BALTIMORE, Md. — Reading is fun, especially when you get the chance to read to an adorable pet.
Every Tuesday, the Maryland SPCA hosts the Pet Pals Reading Program. The initiative allows children from the community to grab a book and read to the many pets awaiting adoption at the center.
"It makes them feel comfortable and happy and loved," said first grader Eli Herman.
The program is an hour session to help calm and socialize the animals.
"When the students start reading, there's just this calm that comes over our animals so it actually helps our animals become more adoptable because they're used to relating to humans in a very calm manner," said Shawn Bramble, Senior Education Coordinator at Maryland SPCA.
"The dogs are crazy and then when I read to them a lot, they start to fall asleep, and I've had two cats fall asleep already," said third grader Dillon Weinman.
Weinman is known for making his way to the Maryland SPCA every Tuesday for the last two years. Today he chose to read a Harry Potter book to the cats.
"I have to do a certain amount of reading every week, and two years ago my brother came here with me, and we read and my mom liked it a lot and so every Tuesday we would come," said Dillon.
The program isn't just for the animals but for the students too.
"Students can practice their oral fluency when they come in here in a completely non-judgmental zone. A dog is never going to judge you. They are just happy for the interaction," said Bramble. "It's a win win for everybody."
Dillon's dad said it definitely works.
"I've seen a tremendous improvement in his reading skills, his comprehension. He loves reading," said Dennis Weinman, "I mean its probably his favorite thing to do."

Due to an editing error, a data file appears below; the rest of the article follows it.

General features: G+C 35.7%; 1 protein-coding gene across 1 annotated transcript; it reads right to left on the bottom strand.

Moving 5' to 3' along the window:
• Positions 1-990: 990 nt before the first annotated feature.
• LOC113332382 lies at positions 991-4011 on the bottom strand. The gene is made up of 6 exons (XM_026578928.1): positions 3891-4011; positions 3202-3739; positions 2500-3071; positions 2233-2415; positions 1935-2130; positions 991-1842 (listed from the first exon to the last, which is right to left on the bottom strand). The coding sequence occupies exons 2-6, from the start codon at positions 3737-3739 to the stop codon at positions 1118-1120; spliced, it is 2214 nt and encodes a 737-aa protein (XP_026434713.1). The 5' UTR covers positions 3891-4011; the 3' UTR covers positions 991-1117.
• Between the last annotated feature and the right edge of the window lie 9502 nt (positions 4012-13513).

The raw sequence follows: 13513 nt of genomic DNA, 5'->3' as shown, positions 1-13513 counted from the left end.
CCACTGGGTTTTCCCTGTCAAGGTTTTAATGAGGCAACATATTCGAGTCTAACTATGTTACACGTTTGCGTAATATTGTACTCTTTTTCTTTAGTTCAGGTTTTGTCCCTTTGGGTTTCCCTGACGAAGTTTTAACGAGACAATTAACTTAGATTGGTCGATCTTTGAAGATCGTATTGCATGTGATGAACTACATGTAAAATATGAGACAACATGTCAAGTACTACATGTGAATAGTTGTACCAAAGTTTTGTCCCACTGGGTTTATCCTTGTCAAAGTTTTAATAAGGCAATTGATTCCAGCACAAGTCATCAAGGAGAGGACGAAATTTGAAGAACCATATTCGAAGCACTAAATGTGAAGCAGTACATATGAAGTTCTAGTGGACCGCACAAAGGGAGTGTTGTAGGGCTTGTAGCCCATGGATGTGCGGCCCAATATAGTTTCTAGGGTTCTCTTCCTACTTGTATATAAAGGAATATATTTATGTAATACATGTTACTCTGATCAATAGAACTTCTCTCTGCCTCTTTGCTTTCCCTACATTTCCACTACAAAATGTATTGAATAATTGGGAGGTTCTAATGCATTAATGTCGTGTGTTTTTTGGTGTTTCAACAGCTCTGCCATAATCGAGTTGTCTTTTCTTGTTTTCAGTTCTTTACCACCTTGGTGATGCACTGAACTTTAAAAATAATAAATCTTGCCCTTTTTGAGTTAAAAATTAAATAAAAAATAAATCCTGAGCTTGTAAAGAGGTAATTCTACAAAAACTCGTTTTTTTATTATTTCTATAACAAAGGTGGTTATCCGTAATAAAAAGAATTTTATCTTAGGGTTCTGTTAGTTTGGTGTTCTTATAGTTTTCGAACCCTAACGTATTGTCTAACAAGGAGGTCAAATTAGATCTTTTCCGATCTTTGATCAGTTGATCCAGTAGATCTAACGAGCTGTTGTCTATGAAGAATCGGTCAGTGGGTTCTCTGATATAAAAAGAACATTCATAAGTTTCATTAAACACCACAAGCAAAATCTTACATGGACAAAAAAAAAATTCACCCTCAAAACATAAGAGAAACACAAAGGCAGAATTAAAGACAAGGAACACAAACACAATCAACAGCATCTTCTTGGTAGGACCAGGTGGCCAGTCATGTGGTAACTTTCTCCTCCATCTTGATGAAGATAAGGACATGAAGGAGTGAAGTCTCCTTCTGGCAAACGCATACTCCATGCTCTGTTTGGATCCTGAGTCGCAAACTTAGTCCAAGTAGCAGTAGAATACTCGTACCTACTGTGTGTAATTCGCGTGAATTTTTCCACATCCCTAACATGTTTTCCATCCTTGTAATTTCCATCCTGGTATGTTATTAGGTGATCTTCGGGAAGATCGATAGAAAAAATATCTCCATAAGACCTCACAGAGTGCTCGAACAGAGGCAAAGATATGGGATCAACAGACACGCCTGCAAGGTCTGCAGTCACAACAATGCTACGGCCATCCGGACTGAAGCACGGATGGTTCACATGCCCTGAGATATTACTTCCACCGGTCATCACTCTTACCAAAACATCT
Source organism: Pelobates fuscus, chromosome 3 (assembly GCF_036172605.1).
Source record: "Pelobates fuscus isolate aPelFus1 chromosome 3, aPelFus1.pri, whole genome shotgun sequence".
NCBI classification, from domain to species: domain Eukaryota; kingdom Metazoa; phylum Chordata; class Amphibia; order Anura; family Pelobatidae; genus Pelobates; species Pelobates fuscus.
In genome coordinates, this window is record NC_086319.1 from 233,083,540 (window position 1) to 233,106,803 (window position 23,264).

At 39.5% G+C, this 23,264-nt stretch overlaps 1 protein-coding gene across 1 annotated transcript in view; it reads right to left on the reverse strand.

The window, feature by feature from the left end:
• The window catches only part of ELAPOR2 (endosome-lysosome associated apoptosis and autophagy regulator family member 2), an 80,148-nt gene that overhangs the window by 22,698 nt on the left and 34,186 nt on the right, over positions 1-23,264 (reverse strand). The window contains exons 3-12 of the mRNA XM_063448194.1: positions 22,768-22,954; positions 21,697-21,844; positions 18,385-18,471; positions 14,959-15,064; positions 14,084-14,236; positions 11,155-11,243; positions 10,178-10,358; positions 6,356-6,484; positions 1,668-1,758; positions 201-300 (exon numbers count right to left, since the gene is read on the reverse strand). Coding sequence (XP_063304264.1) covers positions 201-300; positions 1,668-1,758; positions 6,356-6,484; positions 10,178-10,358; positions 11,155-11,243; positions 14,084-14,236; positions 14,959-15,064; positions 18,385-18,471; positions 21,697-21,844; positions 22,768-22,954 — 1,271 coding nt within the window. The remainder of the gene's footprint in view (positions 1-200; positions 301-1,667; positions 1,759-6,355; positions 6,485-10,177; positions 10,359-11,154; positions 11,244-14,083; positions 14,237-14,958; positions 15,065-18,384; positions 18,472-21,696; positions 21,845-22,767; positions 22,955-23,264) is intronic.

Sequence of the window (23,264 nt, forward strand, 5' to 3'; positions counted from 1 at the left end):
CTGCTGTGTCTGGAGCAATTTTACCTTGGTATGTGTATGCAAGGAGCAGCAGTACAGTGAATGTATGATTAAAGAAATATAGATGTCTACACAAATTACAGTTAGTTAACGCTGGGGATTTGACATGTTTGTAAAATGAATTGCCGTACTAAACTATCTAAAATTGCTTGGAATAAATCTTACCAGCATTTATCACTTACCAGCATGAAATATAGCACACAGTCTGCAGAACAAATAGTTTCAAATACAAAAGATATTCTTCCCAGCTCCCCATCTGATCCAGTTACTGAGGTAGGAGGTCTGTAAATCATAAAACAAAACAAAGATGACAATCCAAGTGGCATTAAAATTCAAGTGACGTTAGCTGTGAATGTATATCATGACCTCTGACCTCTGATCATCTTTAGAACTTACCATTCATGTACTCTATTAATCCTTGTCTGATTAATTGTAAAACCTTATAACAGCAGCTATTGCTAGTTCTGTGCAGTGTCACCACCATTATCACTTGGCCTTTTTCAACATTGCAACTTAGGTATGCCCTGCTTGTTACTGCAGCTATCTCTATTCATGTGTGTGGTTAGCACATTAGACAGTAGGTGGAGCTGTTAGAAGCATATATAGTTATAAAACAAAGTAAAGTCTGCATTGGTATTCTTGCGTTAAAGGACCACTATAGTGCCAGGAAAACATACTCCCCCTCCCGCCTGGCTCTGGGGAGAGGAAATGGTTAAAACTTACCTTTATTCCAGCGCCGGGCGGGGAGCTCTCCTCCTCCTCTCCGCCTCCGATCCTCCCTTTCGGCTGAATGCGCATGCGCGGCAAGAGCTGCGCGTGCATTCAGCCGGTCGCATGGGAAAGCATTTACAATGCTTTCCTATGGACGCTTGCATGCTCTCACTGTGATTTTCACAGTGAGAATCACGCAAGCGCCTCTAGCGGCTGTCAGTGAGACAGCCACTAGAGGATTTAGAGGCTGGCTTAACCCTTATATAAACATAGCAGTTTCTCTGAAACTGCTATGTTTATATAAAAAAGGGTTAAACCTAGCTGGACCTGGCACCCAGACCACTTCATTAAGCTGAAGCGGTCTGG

It's one of the reasons Eli's mom Marcia decided to try it out.
"He sometimes feels a little shy reading and he doesn't project his voice very well but because the other dogs were barking, he had to raise his voice and he seemed more confident," said Marcia.
This after his very first session! Eli shared some laughs and love with the dogs as they calmly listened to his storytelling of his favorite book Dog Man. He says he already has plans to come back every week and his mom is on board.
"It makes me feel really good to be near dogs that need families because I'm making them feel happy and that's why I like doing it," said Eli. "I wish I could adopt all of them."
And that's a benefit from the program too: exposure. Since the Weinman's have been involved, they have adopted two cats they met and fell in love with.
The SPCA encourages people to sign up online to read. It's always on Tuesdays. During the school year, from 5 to 6 p.m. Once summer hits, it opens up hours during the day too.
"We always have space, and we're always looking for more people to help our dogs relax and practice their oral reading," said Bramble.
The program can take up to ten kids at a time. To register, click here.